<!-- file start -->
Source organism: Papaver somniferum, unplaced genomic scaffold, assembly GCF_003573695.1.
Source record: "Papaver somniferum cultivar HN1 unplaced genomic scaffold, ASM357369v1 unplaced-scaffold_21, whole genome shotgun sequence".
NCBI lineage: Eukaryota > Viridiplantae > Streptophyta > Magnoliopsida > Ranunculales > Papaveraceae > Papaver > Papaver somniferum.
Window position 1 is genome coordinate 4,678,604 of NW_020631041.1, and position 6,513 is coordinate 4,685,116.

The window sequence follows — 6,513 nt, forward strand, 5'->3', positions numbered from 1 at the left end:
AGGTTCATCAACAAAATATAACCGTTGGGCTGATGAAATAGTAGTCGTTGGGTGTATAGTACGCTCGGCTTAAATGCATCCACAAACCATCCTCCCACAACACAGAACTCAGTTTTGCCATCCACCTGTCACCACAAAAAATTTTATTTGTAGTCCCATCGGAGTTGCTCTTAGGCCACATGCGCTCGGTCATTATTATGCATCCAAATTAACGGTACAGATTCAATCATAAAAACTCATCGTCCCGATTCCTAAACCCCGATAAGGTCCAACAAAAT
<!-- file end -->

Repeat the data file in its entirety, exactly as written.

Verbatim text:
Source organism: Papaver somniferum, unplaced genomic scaffold, assembly GCF_003573695.1.
Source record: "Papaver somniferum cultivar HN1 unplaced genomic scaffold, ASM357369v1 unplaced-scaffold_21, whole genome shotgun sequence".
NCBI lineage: Eukaryota > Viridiplantae > Streptophyta > Magnoliopsida > Ranunculales > Papaveraceae > Papaver > Papaver somniferum.
Window position 1 is genome coordinate 4,678,604 of NW_020631041.1, and position 6,513 is coordinate 4,685,116.

The window sequence follows — 6,513 nt, forward strand, 5'->3', positions numbered from 1 at the left end:
AGGTTCATCAACAAAATATAACCGTTGGGCTGATGAAATAGTAGTCGTTGGGTGTATAGTACGCTCGGCTTAAATGCATCCACAAACCATCCTCCCACAACACAGAACTCAGTTTTGCCATCCACCTGTCACCACAAAAAATTTTATTTGTAGTCCCATCGGAGTTGCTCTTAGGCCACATGCGCTCGGTCATTATTATGCATCCAAATTAACGGTACAGATTCAATCATAAAAACTCATCGTCCCGATTCCTAAACCCCGATAAGGTCCAACAAAAT